Windows Update needs a lot of disk space, which is a problem on devices with small amounts of internal memory. Microsoft fixes this by "reserving" some disk space for updates in the next version of Windows 10, code name 1
Microsoft has been running cheap laptops with small hard drives for many years now. But the one who has ever used one has quickly become a big issue: They usually do not have enough storage left to install large updates. This leaves them without important patches, security fixes and new features. While not updating to the latest version of Windows on the first day, you want to get there. So this is a serious problem.
Right now, the solution is to either remove as many files and programs as possible or download the update to external storage space. Neither answer is always easy, especially for a college student who has a cheap device, no USB device and a need to keep all of their files and programs.
Microsoft is trying to address this with a method that is bound to be controversial. Starting in the next big release (and available to Insiders now), Microsoft will reserve at least 7 gigabytes of space on your hard drive.
The space will not be completely wasted. Windows stores temporary files here when space is not needed for updates. Files created by apps and processes that would have taken space anyway will now enter this reserved storage space. When it's time to update, Windows automatically removes all files in reserved storage space and uses the update file download site.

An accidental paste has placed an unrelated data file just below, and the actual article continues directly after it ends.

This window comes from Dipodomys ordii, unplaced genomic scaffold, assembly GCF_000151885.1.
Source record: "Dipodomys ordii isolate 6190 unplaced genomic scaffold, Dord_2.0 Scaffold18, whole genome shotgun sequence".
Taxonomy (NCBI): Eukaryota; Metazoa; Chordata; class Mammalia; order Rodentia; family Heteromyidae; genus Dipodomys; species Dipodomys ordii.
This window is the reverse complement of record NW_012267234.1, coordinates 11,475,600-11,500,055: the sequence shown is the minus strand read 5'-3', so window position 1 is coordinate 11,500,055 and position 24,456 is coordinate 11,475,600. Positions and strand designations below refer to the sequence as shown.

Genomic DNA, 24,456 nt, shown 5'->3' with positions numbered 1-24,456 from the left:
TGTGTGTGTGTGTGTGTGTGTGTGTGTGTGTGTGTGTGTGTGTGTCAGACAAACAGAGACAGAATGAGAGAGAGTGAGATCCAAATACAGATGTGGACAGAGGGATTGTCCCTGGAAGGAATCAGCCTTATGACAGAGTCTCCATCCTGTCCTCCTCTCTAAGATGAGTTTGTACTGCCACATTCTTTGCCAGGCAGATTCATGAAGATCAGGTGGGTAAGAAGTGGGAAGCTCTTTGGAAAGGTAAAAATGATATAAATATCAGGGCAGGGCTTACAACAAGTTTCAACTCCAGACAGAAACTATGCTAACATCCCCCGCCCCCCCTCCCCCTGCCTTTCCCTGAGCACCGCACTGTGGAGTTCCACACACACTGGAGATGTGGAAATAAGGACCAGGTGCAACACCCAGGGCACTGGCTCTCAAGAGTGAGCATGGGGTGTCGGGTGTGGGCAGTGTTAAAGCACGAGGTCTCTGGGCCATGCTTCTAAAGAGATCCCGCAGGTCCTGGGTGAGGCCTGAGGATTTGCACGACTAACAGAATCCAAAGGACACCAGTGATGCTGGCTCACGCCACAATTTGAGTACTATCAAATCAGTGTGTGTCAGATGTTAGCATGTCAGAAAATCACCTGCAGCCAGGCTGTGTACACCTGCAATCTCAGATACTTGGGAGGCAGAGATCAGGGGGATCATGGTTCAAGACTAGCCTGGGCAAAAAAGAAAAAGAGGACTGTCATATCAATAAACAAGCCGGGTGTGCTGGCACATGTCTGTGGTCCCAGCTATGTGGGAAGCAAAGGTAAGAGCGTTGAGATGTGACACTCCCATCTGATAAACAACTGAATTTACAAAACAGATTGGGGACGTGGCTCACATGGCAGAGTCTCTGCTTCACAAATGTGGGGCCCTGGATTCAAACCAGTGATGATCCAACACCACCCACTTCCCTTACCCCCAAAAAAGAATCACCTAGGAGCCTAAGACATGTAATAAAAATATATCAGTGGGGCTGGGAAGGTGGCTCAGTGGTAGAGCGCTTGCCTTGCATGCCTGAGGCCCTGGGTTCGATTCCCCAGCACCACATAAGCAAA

Microsoft says it doesn't use a virtual device for this to happen. As Microsoft's Craig Barkhouse explains in the TechNet comments:
Instead, we designed an elegant solution that would require new support to be added to NTFS. The idea is that NTFS provides a mechanism for the service stack to indicate how much space it needs to be reserved, say 7GB. Then NTFS reserves 7GB for service use. What is the effect of it? Well, the visible free space on C: drops by 7 GB, reducing how much space normal applications can use. However, service can use the 7 GB.
How much space is reserved depends on the optional features and languages you have installed. The more functions and languages on the system, the more space will be reserved so that these functions can be updated correctly. If you later uninstall a function or language, the reserved space will shrink.
Microsoft says that reserved storage space should start at about 7 gigabytes and go up from there.
Theoretically, this space may have been used in any case and the users are "not losing anything. But some users have once again less than 7 gigabytes of temporary files. These users see less space available everywhere.
Windows 10 19H1 comes likely to be released in April 2019.
via Mary Jo Foley / ZDNet
It is a compromise that helps some people while reducing available storage for others.